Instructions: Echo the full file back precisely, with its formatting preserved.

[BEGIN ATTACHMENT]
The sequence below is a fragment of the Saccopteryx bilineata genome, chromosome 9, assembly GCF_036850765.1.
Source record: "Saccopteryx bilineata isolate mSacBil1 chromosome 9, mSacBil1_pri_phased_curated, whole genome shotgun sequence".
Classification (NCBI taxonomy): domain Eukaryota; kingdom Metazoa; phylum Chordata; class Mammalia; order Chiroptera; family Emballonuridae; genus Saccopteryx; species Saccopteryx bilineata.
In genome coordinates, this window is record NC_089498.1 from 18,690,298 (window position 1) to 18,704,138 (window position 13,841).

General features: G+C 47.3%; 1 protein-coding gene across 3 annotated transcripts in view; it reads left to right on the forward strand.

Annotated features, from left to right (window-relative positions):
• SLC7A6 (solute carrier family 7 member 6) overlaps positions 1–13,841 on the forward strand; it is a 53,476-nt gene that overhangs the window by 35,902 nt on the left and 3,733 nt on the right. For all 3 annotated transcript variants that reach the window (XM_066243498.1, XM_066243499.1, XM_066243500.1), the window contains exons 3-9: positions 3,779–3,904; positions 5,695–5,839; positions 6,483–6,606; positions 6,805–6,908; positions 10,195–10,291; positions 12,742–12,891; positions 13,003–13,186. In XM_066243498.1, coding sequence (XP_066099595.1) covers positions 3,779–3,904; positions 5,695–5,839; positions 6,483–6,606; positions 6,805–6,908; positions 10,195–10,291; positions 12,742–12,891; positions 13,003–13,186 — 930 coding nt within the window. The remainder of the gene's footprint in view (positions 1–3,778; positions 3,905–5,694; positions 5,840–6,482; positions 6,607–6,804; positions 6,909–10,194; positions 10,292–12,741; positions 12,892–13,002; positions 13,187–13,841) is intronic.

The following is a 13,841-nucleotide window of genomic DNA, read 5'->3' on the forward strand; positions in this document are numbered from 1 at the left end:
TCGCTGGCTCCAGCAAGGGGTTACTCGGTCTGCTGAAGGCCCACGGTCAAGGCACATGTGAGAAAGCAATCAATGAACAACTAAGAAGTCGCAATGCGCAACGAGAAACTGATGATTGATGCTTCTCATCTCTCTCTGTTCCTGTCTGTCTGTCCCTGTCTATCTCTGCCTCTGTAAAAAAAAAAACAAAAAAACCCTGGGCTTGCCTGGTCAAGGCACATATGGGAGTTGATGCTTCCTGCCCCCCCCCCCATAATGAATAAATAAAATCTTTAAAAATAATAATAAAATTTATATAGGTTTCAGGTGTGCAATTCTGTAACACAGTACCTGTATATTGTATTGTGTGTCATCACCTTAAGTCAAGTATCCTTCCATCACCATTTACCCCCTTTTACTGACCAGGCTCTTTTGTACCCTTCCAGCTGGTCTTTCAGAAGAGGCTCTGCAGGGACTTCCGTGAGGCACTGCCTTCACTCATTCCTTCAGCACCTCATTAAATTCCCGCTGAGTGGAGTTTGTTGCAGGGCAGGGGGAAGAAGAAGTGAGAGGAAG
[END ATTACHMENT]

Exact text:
The sequence below is a fragment of the Saccopteryx bilineata genome, chromosome 9, assembly GCF_036850765.1.
Source record: "Saccopteryx bilineata isolate mSacBil1 chromosome 9, mSacBil1_pri_phased_curated, whole genome shotgun sequence".
Classification (NCBI taxonomy): domain Eukaryota; kingdom Metazoa; phylum Chordata; class Mammalia; order Chiroptera; family Emballonuridae; genus Saccopteryx; species Saccopteryx bilineata.
In genome coordinates, this window is record NC_089498.1 from 18,690,298 (window position 1) to 18,704,138 (window position 13,841).

General features: G+C 47.3%; 1 protein-coding gene across 3 annotated transcripts in view; it reads left to right on the forward strand.

Annotated features, from left to right (window-relative positions):
• SLC7A6 (solute carrier family 7 member 6) overlaps positions 1–13,841 on the forward strand; it is a 53,476-nt gene that overhangs the window by 35,902 nt on the left and 3,733 nt on the right. For all 3 annotated transcript variants that reach the window (XM_066243498.1, XM_066243499.1, XM_066243500.1), the window contains exons 3-9: positions 3,779–3,904; positions 5,695–5,839; positions 6,483–6,606; positions 6,805–6,908; positions 10,195–10,291; positions 12,742–12,891; positions 13,003–13,186. In XM_066243498.1, coding sequence (XP_066099595.1) covers positions 3,779–3,904; positions 5,695–5,839; positions 6,483–6,606; positions 6,805–6,908; positions 10,195–10,291; positions 12,742–12,891; positions 13,003–13,186 — 930 coding nt within the window. The remainder of the gene's footprint in view (positions 1–3,778; positions 3,905–5,694; positions 5,840–6,482; positions 6,607–6,804; positions 6,909–10,194; positions 10,292–12,741; positions 12,892–13,002; positions 13,187–13,841) is intronic.

The following is a 13,841-nucleotide window of genomic DNA, read 5'->3' on the forward strand; positions in this document are numbered from 1 at the left end:
TCGCTGGCTCCAGCAAGGGGTTACTCGGTCTGCTGAAGGCCCACGGTCAAGGCACATGTGAGAAAGCAATCAATGAACAACTAAGAAGTCGCAATGCGCAACGAGAAACTGATGATTGATGCTTCTCATCTCTCTCTGTTCCTGTCTGTCTGTCCCTGTCTATCTCTGCCTCTGTAAAAAAAAAAACAAAAAAACCCTGGGCTTGCCTGGTCAAGGCACATATGGGAGTTGATGCTTCCTGCCCCCCCCCCCATAATGAATAAATAAAATCTTTAAAAATAATAATAAAATTTATATAGGTTTCAGGTGTGCAATTCTGTAACACAGTACCTGTATATTGTATTGTGTGTCATCACCTTAAGTCAAGTATCCTTCCATCACCATTTACCCCCTTTTACTGACCAGGCTCTTTTGTACCCTTCCAGCTGGTCTTTCAGAAGAGGCTCTGCAGGGACTTCCGTGAGGCACTGCCTTCACTCATTCCTTCAGCACCTCATTAAATTCCCGCTGAGTGGAGTTTGTTGCAGGGCAGGGGGAAGAAGAAGTGAGAGGAAG